Brother, can you spare a loan?
Investors are making good money extending credit to their fellow Americans via peer-to-peer lending platforms (P2P), such as Lending Club and Prosper. P2P is also good news for borrowers — most of whom are consolidating debts — because they can often get interest rates lower than those offered by banks.
Mon dieu! Decent investor returns. Cheaper loan rates. Could this actually be a good financial innovation? Perhaps, but I see some causes for concern.
Securities regulators fret about potential fraud, since the companies don’t always document borrower incomes. The cops also worry that investors can’t understand how the companies determine the likelihood of default. Says David Massey, North Carolina’s Deputy Securities Administrator: “Peer-to-peer investors generally don’t have direct access to the information that might let them know whether they’re buying into a loan that’s going to pay them back, or whether they’re taking a flier on a situation that’s going to end in a default.”
Lending Club CEO Renaud Laplanche acknowledges that about 30% of Lending Club’s borrowers do not verify income, but he notes that this is clearly disclosed to investors. “When we ask borrowers with the highest credit quality to verify their income, they often prefer to not do the extra work and just drop out of the process,” he explains.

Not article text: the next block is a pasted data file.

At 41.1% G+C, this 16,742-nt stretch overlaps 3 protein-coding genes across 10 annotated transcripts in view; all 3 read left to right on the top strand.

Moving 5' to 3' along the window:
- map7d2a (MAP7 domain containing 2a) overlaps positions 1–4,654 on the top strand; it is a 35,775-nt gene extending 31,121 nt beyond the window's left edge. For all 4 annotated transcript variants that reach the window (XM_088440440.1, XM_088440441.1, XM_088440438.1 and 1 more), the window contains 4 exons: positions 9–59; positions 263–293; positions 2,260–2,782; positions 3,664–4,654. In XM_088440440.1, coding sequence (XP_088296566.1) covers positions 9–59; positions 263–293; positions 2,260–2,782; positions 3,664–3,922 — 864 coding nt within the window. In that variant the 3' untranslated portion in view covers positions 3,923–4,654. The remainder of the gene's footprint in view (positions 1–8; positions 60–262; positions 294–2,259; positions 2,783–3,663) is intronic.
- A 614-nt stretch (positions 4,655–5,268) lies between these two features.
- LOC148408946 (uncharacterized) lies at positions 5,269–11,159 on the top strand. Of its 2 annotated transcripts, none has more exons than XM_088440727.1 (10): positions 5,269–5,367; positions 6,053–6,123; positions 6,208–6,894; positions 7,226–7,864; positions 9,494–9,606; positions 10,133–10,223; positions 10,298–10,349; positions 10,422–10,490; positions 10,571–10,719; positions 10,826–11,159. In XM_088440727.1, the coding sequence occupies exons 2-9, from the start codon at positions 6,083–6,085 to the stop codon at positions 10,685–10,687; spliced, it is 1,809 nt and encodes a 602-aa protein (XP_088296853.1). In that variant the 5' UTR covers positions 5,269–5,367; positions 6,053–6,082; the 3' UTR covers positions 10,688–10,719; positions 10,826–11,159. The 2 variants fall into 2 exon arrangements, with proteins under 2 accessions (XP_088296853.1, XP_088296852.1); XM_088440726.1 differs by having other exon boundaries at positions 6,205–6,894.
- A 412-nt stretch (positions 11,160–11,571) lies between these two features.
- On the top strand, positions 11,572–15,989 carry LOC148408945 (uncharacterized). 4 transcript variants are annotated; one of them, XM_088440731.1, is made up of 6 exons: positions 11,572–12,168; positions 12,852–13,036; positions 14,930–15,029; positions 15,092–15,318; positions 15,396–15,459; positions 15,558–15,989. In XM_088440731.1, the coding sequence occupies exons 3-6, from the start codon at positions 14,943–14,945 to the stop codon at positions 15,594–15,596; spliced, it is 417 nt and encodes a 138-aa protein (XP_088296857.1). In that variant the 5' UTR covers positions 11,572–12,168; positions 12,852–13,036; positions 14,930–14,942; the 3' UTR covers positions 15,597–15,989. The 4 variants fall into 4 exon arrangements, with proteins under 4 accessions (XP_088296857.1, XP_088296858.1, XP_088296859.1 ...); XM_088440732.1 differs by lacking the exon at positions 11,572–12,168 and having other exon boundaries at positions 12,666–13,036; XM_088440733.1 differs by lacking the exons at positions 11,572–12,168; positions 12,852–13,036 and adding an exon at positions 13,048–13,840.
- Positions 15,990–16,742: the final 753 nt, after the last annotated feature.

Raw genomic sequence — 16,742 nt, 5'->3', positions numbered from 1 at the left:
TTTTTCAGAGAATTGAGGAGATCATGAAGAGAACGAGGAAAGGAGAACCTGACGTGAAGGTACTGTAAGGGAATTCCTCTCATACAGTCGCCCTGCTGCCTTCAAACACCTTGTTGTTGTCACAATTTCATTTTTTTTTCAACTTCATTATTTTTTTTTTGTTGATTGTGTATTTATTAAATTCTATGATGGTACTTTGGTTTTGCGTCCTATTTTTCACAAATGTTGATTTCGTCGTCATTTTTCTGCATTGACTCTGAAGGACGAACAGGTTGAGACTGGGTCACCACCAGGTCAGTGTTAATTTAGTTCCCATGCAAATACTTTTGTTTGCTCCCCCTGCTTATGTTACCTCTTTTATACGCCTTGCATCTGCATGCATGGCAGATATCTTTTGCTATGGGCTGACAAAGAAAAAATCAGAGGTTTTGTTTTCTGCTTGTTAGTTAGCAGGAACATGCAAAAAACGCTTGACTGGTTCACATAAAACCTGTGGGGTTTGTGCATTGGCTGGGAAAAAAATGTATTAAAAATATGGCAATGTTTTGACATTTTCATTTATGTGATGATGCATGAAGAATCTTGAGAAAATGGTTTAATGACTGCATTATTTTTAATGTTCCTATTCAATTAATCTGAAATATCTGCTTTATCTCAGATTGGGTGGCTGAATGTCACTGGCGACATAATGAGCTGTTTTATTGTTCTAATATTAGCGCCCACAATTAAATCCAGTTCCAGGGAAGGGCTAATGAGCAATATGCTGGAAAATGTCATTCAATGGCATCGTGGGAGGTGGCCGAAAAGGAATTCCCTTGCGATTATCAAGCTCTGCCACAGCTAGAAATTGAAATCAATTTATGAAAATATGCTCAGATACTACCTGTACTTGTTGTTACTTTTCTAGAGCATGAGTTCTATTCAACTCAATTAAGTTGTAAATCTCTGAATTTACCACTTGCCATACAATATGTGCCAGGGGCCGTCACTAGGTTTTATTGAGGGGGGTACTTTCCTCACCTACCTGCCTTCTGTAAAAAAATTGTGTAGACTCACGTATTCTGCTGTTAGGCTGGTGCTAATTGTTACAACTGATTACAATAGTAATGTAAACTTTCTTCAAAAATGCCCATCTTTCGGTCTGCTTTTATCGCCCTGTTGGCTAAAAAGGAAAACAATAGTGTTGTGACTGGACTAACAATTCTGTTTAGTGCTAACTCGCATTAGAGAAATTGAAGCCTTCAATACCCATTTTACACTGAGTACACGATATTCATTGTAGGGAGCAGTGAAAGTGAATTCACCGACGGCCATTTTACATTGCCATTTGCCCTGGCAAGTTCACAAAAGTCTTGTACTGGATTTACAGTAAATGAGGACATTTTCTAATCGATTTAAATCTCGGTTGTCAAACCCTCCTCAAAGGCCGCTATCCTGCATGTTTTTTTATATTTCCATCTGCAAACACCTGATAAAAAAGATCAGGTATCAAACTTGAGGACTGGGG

He also says unverified loans perform slightly better than verified ones.
A lower vetting bar gives P2Ps an advantage over community banks, which argue that P2Ps can underprice them not because the newcomers have built a better mousetrap, but because they have fewer regulatory costs. To be sure, failing to document 30% of their borrowers’ incomes would land the banks in the doghouse pretty fast.
To their credit, the leadership of both LC and Prosper seem to be taking regulatory issues seriously, for nothing could disrupt the P2P model faster than a headline-grabbing scandal.
Lending Club’s planned IPO next year will let it offer its platform nationally to investors, up from 27 states now. The Securities and Exchange Commission should work with states to develop standards for default loss projections. And bank and consumer regulators should try to rationalize income documentation standards for all lenders, bank and nonbank alike, particularly given the country’s dreadful experience with undocumented subprime mortgages.
The competitive impact on community banks also deserves attention, since we don’t know how well P2P will hold up in a downturn. Investors may flee as defaults rise. In that case, borrowers may again need to turn to community banks, which did a far better job of maintaining loan balances during the financial crisis than did the mega-institutions.
Let’s hope that the local guys are still around and that less regulated competitors haven’t already done them in.